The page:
Shoreham Cement Works.

January 2016

Shoreham Cement Works.

Grwych Castle.

August 2015

Grwych Castle.

Furhouse Manor.

December 2012

Furhouse Manor.

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We doubled-back down the hall from the children’s room and continued on through an archway of heavy, carved wood, making our way into the library.   When I had begun researching this abandoned manor  this was the room I looked forward to most, and we weren’t disappointed.  Hundreds upon hundreds of volumes, some in perfect shape and others little more than a pile of pulp from where they’d weathered moisture and mildew for decades.  The oldest volumes we found are pictured above, dating back to the 1860s.  Much like the other wood in the house, the floor to ceiling book shelves are all hand-carved, each of the doors still sporting its glass windows.  We also found a collection of newspapers from the 30s, 40s, and 50s, all in remarkable condition.

We spent the majority of our time browsing the old volumes, checking for dates, reading passages, and marveling at these treasures, rotting away to dust in this gorgeous, derelict building.

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We ascended the staircase to the first floor (that’s the 2nd floor in US terms) hands firmly on the wooden rail in the vain hope that, should the whole thing start to collapse, the railing would save us. We made our way down a dark hall and crawled through another hole knocked into a locked door, human cat flap style. Once inside we discovered we were standing in what would have been the children’s bedroom or, at the very least, playroom. Jigsaw pieces littered the floor among plastic and wooden figures belonging to a hundred and one different board games. We found letters from Granny, post cards, an acrylic art set, countless toys and illustrated books.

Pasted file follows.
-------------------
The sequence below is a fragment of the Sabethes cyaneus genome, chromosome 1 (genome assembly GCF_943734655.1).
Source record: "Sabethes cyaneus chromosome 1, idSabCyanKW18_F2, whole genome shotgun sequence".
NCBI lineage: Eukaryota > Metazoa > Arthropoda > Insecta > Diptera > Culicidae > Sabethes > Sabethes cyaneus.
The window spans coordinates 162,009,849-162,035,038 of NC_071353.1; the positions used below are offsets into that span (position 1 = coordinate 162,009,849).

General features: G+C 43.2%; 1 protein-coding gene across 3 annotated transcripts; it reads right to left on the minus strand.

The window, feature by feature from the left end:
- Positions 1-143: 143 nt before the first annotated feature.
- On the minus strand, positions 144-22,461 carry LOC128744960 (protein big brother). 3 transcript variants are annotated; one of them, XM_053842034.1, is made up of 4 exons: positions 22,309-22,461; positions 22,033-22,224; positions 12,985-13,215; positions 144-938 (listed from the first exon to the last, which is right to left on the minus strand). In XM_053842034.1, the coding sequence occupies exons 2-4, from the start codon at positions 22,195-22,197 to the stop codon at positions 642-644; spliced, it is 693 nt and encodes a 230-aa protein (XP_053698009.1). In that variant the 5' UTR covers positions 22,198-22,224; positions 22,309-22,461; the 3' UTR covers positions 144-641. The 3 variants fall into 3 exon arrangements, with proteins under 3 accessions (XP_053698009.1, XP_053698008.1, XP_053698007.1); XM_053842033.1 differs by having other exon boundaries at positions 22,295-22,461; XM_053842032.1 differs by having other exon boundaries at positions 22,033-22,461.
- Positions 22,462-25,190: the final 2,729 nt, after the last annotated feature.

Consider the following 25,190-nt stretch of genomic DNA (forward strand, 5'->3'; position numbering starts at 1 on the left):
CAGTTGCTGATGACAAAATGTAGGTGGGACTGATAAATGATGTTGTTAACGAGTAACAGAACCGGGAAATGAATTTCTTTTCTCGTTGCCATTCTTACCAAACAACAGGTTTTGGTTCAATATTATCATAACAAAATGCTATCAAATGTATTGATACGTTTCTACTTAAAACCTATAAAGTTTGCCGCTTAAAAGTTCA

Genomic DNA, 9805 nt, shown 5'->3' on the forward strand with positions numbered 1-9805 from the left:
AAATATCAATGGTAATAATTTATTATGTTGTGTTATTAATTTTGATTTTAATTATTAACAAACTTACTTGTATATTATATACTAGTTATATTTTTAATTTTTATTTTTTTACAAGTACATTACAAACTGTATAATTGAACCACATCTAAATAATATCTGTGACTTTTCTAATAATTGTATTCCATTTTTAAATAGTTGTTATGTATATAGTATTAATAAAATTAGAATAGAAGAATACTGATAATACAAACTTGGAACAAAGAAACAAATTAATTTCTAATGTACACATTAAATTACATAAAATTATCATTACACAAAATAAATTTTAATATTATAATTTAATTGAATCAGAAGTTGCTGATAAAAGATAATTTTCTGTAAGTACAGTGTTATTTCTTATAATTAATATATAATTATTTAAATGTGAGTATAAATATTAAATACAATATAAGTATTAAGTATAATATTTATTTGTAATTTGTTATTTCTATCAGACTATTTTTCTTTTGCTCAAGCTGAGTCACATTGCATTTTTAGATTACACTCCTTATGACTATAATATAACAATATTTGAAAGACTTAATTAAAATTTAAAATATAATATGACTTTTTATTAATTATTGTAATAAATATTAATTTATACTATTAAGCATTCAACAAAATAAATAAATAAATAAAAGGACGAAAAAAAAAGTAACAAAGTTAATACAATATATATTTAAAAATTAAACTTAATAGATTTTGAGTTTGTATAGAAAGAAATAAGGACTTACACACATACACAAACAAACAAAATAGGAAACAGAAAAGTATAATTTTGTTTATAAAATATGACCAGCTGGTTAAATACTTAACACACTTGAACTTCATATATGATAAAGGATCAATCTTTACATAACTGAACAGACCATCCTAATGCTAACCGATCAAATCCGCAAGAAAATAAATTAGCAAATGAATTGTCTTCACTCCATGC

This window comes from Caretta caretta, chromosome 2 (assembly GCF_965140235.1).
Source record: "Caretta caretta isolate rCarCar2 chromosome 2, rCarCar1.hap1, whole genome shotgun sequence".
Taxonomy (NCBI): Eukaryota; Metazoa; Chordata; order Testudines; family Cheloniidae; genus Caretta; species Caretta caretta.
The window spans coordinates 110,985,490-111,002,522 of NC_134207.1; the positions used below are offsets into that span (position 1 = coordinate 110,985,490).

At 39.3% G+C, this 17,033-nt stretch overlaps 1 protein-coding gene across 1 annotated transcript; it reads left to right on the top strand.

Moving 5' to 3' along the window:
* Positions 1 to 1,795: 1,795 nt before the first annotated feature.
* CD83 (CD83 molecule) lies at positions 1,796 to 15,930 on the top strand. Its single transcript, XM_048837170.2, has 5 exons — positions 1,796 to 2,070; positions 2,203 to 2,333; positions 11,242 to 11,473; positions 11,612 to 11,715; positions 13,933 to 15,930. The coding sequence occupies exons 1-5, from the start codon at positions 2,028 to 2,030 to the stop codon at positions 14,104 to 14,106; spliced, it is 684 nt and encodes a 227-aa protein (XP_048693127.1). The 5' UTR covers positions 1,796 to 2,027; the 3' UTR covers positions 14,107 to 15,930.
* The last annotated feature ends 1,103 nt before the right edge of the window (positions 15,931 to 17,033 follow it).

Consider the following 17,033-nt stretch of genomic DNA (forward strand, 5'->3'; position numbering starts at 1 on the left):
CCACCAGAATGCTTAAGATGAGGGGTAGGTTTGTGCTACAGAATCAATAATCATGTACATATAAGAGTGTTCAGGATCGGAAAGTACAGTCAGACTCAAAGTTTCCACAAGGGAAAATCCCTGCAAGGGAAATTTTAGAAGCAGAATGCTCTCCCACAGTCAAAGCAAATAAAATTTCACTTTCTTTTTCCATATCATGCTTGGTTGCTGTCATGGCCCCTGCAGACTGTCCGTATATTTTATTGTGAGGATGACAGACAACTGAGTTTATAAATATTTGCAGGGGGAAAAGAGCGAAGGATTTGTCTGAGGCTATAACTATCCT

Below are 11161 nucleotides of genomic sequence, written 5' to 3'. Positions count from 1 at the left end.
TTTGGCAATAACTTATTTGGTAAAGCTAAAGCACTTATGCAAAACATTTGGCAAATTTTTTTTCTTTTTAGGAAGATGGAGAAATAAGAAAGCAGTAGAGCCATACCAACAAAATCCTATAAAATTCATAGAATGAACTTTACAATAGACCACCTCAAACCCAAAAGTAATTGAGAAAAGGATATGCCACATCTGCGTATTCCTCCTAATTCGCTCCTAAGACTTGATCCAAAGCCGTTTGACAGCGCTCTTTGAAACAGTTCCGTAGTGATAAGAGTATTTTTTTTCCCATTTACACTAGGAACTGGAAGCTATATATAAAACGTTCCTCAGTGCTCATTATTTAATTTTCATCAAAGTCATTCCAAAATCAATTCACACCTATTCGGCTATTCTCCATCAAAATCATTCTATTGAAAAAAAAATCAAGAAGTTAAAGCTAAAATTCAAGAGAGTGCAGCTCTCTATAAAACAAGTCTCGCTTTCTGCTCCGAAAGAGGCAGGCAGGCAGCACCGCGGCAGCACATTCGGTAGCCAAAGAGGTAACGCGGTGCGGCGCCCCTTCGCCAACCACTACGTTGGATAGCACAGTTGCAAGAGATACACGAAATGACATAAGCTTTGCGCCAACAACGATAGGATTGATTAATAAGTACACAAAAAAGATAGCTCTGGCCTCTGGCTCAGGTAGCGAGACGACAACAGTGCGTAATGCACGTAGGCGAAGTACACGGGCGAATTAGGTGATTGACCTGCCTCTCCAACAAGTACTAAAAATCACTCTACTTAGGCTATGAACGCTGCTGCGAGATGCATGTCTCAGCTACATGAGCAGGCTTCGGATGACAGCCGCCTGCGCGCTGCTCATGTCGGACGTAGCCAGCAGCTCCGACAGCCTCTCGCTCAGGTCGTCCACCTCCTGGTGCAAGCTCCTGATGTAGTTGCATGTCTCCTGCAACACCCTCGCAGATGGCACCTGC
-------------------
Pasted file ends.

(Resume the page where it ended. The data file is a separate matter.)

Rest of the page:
Although I’m not sure which is more off-putting: the creepy, beat up pram sitting in the corner of the room or the dead bird lying in it’s own wire bird cage, now rusted with age.   It’s as though the family picked up and left in the middle of the night, forgetting about poor Polly!

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The kitchen was surprisingly small for such a large house, in keeping with the English tradition I suppose.   The cookery was spread over the visibly obvious kitchen and an adjacent room, to which the ceiling had either collapsed or perhaps it had served as a kind of conservatory. The kitchen contained many different types of glass bottles and old animal husbandry products, such as the “Gaseous Fluid” which, near as I can tell, was like a gripe water for livestock.  Dense cobwebs covered the sink near the window as well as other parts of the room which made me very grateful we went in the winter, lest we encounter the denizens of those massive webs!    Pictured above you’ll even find a golliwog jar, a true (and racist) testament to days gone by

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When I first saw photos of this abandoned manor online, I literally ached inside for the chance to photograph it.  As I began researching the property in the UrbEx community however, my hopes began to sink.   It’s next to a farmhouse?  You have to get over a five foot high corrugated metal fence, and then past an additional large chain link fence?  The farmer has caught people before?